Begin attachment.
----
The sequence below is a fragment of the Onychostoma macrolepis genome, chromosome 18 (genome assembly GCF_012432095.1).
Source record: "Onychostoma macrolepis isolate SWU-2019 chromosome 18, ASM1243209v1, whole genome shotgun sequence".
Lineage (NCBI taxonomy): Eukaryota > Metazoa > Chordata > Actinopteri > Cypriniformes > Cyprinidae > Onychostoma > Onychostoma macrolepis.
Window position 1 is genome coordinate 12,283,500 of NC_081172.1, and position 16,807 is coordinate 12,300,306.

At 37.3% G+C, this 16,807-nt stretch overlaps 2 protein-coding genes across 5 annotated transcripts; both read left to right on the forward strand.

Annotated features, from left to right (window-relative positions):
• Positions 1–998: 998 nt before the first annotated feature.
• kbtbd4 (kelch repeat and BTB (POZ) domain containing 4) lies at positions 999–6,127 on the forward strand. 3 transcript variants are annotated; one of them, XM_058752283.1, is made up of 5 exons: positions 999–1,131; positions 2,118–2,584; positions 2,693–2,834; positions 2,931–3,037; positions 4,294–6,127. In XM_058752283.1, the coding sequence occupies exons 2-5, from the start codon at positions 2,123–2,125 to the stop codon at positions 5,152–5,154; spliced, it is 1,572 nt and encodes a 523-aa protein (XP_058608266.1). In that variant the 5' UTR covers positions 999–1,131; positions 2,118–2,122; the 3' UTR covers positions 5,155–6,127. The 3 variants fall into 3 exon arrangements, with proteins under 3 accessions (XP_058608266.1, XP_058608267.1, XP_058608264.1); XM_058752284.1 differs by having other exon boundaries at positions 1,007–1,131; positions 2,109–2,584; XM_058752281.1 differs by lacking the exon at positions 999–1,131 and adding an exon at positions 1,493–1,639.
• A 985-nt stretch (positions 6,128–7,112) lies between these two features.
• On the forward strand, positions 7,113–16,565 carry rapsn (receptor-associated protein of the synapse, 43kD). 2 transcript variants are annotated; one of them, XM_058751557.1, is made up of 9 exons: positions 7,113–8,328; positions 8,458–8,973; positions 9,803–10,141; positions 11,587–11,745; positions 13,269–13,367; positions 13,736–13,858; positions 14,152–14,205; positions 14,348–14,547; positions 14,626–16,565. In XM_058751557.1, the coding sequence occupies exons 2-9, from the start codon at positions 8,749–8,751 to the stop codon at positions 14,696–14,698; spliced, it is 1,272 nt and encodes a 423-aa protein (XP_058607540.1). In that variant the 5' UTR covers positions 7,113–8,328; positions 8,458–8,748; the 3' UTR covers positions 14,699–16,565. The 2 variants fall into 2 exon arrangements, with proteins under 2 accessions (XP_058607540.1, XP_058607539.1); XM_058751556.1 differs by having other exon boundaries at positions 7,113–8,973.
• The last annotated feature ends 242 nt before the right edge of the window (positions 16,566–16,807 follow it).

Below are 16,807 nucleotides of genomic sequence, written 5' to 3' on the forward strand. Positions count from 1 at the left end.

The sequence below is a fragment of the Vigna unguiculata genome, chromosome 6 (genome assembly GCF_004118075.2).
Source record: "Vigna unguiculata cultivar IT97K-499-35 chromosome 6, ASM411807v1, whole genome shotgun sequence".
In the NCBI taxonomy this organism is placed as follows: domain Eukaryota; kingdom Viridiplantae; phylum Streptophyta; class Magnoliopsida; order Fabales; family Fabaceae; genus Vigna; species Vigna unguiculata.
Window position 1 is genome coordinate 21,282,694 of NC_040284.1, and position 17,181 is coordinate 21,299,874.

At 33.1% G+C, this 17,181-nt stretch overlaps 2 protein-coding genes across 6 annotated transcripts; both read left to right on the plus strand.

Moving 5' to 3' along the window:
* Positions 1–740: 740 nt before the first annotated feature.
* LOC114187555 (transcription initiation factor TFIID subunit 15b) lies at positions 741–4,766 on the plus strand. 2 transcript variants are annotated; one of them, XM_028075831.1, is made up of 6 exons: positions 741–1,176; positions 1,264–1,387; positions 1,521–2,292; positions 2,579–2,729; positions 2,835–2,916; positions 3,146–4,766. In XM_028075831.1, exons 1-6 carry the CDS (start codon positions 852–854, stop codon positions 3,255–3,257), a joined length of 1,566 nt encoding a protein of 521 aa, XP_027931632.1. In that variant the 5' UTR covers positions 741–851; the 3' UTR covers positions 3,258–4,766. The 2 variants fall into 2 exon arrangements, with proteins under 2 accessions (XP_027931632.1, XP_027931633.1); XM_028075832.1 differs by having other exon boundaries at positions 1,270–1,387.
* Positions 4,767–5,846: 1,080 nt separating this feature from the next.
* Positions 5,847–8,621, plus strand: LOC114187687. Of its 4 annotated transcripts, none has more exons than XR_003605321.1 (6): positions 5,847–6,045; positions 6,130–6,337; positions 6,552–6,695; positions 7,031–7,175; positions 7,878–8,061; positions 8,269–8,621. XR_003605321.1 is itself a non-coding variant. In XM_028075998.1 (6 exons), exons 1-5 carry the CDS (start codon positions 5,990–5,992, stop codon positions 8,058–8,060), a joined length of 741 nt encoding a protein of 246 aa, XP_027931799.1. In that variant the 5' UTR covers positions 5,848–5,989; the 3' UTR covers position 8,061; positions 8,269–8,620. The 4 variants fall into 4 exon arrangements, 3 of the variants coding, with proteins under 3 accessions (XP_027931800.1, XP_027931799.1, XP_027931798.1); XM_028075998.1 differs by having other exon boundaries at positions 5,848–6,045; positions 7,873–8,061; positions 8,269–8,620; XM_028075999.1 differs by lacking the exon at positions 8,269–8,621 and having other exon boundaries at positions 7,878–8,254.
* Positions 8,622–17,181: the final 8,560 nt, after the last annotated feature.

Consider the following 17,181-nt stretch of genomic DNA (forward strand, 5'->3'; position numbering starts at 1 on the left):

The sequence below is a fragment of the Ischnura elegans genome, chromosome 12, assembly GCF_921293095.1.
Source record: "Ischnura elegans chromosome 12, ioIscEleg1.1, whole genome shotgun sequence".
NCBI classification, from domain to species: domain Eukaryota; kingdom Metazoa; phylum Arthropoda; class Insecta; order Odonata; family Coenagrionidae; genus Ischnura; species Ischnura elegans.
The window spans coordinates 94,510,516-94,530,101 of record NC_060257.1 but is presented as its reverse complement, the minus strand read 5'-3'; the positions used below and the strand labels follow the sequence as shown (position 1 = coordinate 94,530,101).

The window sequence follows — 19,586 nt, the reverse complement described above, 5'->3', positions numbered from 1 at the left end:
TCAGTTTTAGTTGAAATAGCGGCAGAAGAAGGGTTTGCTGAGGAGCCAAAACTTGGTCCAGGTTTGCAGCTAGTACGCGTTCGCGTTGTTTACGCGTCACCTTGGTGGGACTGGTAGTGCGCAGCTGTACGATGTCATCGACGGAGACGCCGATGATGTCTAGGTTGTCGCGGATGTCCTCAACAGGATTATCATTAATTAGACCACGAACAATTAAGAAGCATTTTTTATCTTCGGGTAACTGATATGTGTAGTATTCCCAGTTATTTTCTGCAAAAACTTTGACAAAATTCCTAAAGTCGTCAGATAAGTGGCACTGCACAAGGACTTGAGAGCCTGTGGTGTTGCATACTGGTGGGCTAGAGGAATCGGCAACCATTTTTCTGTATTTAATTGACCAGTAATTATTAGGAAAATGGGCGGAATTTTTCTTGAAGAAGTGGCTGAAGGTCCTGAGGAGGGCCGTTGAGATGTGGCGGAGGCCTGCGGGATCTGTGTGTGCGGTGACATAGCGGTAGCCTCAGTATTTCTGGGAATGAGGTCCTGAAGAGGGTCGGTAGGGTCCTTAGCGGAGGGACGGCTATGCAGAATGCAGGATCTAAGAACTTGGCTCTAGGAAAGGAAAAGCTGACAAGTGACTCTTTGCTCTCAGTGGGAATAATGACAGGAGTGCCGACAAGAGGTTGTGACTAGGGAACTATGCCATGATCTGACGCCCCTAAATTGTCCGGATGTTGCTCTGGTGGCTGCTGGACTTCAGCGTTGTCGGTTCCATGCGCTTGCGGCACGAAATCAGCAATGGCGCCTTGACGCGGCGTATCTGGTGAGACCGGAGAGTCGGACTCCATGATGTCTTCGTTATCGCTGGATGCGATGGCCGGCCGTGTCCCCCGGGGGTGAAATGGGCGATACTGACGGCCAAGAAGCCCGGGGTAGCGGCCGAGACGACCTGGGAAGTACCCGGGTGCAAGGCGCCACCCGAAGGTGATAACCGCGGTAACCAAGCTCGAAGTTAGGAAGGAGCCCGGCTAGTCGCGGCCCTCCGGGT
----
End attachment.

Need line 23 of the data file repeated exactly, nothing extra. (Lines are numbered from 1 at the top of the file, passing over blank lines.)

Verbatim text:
* Positions 8,622–17,181: the final 8,560 nt, after the last annotated feature.